Then came the cockroach.
“It came in a box with holes in it. It shows up to set, and he was like, ‘Oh my God, I can’t do this,” Razavi says, “It took him 30 minutes. We were like, ‘Why don’t you just go sit with the bug, hang out, get used to the bug, just get comfortable. And the funny thing is Hodgy [Beats]…just walks in, doesn’t say a word, picks up the bug, puts it on his face…and I was like, This kid is crazy. And Tyler was jumping around, and finally he got used to it, and it’s hard to make a bug cooperate — so that time, we had to do a few different takes. Sometimes it would just sit there; sometimes it wouldn’t walk. Sometimes it walked too fast, and Tyler would be like ‘Oh, shit!’” The production team, of course, won’t divulge if Tyler actually consumed the creature. “All I know is when he bit into the roach, he actually gagged. That’s the take you see,” says Perez.
The shoot was briefer than usual, spanning a few rehearsals, around 15 takes, and 10 hours. Post-processing work was minimal, says Razavi. Tyler’s puke was enhanced, and the footage (which was shot in color) was reverted to black and white and colorized. “Really what you’re looking at is very simple: you’re looking at a 19-year-old kid sitting on a stool rapping to the camera,” says Mandler, “but what we did with the lighting, and what we did with the tilt-shift, and the way the camera moves, and the chaos of him — the whole thing puts you on the end of your seat, and it creates a horror movie without doing much.”
Immediately, the crew knew they had something special. Perez says, “It was such an interesting moment in my career and in Tyler’s career, period. Even management was looking around; we were all looking at each other like, I don’t know how this is gonna be received, but everybody was excited, and that was beautiful. When we started doing some of the technical things that were needed to allow him to puke, to eat a cockroach and hang himself, it never felt like we were doing something silly. It felt momentous, in the sense of — here’s a guy who had an idea and for the first time in his young life, he was doing something that he knew that was exactly what he wanted…. It was like the genesis of a moment — and I hate to sound über-romantic about it, but that’s how it felt.”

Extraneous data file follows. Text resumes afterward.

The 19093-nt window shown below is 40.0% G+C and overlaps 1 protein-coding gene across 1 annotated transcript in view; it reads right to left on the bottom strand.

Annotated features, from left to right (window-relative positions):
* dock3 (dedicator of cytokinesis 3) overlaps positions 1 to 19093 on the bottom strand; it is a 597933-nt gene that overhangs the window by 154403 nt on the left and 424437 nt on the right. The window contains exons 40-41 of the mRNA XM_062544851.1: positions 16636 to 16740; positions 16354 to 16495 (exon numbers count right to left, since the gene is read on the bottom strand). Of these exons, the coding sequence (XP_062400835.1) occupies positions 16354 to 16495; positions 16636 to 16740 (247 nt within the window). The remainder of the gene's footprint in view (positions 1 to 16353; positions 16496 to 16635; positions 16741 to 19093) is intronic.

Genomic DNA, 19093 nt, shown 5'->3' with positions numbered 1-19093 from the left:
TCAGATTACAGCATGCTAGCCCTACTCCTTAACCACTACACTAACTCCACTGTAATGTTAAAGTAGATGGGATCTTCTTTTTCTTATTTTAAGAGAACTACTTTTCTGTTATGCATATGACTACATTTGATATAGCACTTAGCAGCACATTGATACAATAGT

“When we were making it, we turned around and said two things,” says Mandler, “One: this video’s gonna piss a lot of people off. Two: Kanye West is gonna be jealous as fuck.” Sure enough, on February 23, Kanye tweeted a link to the video followed by a cogent co-sign: “The video of 2011.” 15 million views later, “Yonkers” is still a contentious conversation piece. “We can talk about all kinds of ways to intellectualize the piece,” says Perez, “but he himself said it: it’s like, Stop trying to fucking find meaning into it. I just wanted to fucking do it.”
Tyler, the Creator’s co-creators are all but effusive about his artistry, and the team reassembled to shoot the clip for Goblin’s second single, “She.” “I think he has a really powerfully creative mind and his kind of ADD chaos allows him to not get hung up on things,” says Mandler, “and that sort of rambling style of creating, that free-flowing creation, can be really beautiful, harnessed the right way.” Yet Razavi admits, “It’s so weird jumping from Odd Future into all these other artists.” For Perez, “No matter what happens for the rest of my career, I can always look at [“Yonkers”] and say, you know what? That was a moment where a few people put something together that forever will be ingrained in pop culture.”
Though MTV refuses to play “She” without a slew of edits, Tyler is still dreaming of a VMA. “I had a private conversation with him when we were shooting ‘She’,” says Perez, “and he was talking about concepts he wanted to do the next video with. And the funniest thing — he kept talking about a talking ostrich. And I’m like, Dude, we have to do it. I can’t wait.”